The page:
Hospital Haziness

I have had many fears over the past couple of weeks about going to the hospital.  For one, I don’t want to be exposed to Covid.  Secondly, I don’t want to take up space and resources from those that have it.  Third, change terrifies me, and it seems like every time I end up in the ER there is some huge change happening.  And on top of all this, I have been living with the worry that I will not be getting my surgery any time soon, as all elective surgeries have been cancelled.

So, when I woke up sick at six am yesterday morning, I held my ground.  I took some Compazine and Bentyl and Xanax and tried to get the storm to pass, but sometime around 11am, there was blood in the vomit, so off I went.

I was the only person in the waiting room.  It occurred to me that perhaps others were avoiding the ER, too.  I was momentarily grateful, as my name was immediately called and I was registered right away.

They put me in a room.  A doc came in with a med student.  A quick exam, and three shots in the arm: Compazine, Ativan, morphine.  Some blood work, and Xray, and then to a chair in the internal waiting room with a nice heated blanket and two women watching soap operas.  Sleep.

Awake.

Moved to another room.  Given papers, told to leave.  Out the door and into my mom’s car and home again and then back to…sleep.

It was probably the easiest ER trip I’ve ever had and for that I am super grateful.  But then there is the leftover haze the next day, as I sit down to type my blog, and I can’t seem to remember what I had to say.  That’s the worst part, even worse than my sore esophagus.  Still…

In the past week, two people I know were diagnosed with Covid, and one had a major scare that turned out to be something else, thank God.  And that right there: “thank God it was something else,” is the problem.  It is the perfect illustration of why Covid is so scary; we will always be rooting for the lesser of two evils, and Covid is the supreme evil of the moment.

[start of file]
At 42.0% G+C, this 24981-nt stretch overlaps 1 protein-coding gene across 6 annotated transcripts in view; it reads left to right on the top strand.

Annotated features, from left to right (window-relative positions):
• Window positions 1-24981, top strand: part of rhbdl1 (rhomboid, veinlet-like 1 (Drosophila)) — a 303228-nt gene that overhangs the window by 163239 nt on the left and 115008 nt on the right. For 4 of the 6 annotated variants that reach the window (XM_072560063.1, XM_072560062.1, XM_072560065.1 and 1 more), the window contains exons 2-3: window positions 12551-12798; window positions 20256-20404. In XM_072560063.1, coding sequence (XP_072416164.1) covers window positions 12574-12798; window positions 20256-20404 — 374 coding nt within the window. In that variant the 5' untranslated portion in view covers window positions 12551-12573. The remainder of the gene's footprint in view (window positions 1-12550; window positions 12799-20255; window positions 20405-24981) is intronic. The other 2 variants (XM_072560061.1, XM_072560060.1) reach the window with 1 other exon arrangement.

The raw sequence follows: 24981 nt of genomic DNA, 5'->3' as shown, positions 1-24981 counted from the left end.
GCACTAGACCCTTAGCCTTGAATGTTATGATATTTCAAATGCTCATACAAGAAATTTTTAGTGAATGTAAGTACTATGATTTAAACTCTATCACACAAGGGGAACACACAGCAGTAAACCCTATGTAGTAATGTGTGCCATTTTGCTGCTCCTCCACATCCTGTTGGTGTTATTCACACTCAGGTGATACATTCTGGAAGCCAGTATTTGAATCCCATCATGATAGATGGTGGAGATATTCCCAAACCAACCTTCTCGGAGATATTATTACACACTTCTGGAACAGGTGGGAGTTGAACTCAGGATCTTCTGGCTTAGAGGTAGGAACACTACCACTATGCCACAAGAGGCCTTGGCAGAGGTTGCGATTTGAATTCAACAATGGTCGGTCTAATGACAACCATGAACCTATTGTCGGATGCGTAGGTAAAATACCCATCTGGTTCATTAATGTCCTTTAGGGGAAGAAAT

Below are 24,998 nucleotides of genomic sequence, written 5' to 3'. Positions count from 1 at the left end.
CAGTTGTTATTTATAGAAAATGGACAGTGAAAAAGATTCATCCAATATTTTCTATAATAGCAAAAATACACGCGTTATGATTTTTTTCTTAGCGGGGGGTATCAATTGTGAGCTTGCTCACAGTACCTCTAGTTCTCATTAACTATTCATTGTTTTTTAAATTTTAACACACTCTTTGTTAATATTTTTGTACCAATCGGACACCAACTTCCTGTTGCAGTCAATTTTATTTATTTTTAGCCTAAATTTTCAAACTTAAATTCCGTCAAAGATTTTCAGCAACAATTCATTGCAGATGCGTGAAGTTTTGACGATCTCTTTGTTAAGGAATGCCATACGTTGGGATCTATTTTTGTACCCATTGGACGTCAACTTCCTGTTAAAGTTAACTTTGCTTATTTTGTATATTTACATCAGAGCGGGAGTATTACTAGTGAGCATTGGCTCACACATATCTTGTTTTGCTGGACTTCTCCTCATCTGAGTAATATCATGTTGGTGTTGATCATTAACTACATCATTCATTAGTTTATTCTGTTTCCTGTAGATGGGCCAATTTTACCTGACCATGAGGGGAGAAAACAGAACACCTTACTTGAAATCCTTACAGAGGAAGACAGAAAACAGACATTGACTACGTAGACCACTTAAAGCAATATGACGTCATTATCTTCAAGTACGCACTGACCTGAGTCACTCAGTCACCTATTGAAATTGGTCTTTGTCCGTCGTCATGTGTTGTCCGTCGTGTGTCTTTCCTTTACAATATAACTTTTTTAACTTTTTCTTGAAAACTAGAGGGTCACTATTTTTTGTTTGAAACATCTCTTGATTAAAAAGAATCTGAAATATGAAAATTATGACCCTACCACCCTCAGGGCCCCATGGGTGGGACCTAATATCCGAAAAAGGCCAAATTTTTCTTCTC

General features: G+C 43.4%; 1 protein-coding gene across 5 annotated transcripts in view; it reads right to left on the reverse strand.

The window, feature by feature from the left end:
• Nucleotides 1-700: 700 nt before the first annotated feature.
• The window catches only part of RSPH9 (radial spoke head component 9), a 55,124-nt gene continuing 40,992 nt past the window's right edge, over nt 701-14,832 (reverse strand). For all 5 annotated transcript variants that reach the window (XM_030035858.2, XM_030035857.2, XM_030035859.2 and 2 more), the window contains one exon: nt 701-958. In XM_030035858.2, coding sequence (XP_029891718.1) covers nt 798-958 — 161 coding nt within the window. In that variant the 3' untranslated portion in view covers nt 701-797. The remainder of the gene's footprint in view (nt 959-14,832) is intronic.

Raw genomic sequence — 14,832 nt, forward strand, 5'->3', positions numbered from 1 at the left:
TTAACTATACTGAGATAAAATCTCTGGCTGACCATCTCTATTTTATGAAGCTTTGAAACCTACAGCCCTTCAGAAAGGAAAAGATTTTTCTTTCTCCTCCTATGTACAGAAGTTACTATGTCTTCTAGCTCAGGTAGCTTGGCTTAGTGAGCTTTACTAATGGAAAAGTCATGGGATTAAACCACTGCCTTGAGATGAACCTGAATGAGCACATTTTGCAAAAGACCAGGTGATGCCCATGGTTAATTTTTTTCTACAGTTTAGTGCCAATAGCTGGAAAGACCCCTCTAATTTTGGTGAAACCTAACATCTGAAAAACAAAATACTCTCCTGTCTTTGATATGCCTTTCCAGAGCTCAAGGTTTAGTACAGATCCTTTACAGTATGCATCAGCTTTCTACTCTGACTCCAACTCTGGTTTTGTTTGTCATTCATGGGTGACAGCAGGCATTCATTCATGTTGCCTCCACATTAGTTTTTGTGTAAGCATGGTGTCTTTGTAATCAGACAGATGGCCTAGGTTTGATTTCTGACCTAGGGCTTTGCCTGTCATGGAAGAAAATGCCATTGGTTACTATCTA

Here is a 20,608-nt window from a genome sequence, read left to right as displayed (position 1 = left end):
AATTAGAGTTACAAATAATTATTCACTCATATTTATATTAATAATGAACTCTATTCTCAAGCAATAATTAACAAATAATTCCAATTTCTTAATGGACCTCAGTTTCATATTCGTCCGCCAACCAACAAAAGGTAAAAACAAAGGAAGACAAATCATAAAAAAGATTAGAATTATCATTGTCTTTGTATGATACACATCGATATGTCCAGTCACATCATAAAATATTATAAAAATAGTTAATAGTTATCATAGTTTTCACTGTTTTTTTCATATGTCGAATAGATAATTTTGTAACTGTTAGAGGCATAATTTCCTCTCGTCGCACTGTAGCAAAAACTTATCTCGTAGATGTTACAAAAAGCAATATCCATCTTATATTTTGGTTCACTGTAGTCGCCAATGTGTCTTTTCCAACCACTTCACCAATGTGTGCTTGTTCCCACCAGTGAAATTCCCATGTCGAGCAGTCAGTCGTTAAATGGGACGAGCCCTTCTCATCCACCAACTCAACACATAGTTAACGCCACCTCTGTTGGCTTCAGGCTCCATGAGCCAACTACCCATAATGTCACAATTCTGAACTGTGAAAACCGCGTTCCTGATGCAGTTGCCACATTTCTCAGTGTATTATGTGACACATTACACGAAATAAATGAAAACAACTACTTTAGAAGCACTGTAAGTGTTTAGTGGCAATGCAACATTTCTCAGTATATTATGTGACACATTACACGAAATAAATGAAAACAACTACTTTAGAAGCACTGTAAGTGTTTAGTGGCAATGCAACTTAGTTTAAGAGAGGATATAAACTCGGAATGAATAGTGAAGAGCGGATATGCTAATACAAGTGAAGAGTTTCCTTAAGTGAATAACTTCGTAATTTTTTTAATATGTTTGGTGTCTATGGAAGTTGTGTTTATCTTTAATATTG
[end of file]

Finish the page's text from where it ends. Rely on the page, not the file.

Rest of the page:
They talk a lot on the news about people who won’t wear a mask, and their arguments are pretty hypocritical at most times.  But I look around and I see way more people volunteering to do so than not, and that gives me hope. 

I have diabetes, so I am high-risk for Covid.  I’ve worn a mask since day one.  I will continue to do so well into the future.  I intend to get the vaccine when it is available to me.  When I see people eschew the science because of their so-called “personal freedoms,” all I can think is “wow…that asshole wants me dead.”

I don’t know.  Maybe it was the 20 years of Catholicism that taught me the whole “do unto others” song and dance, but I just don’t see why grown adults are behaving like petulant children.  I can’t get sick, guys.  I am sick enough.

So, my ER trip went better than expected, but only served as a reminder that this thing is serious.  And people are acting like it isn’t.  I mean, I’m not perfect.  I try to follow the rules as best I can but I have certainly slipped up.  But I’m trying.  Some people aren’t even doing that.

I know this blog was a little all over the place.  I’m a little all over the place, still floating on that hospital fog and definitely needing a couple more hours of sleep.  But if you take nothing else from this post, take this: wear your damn mask.

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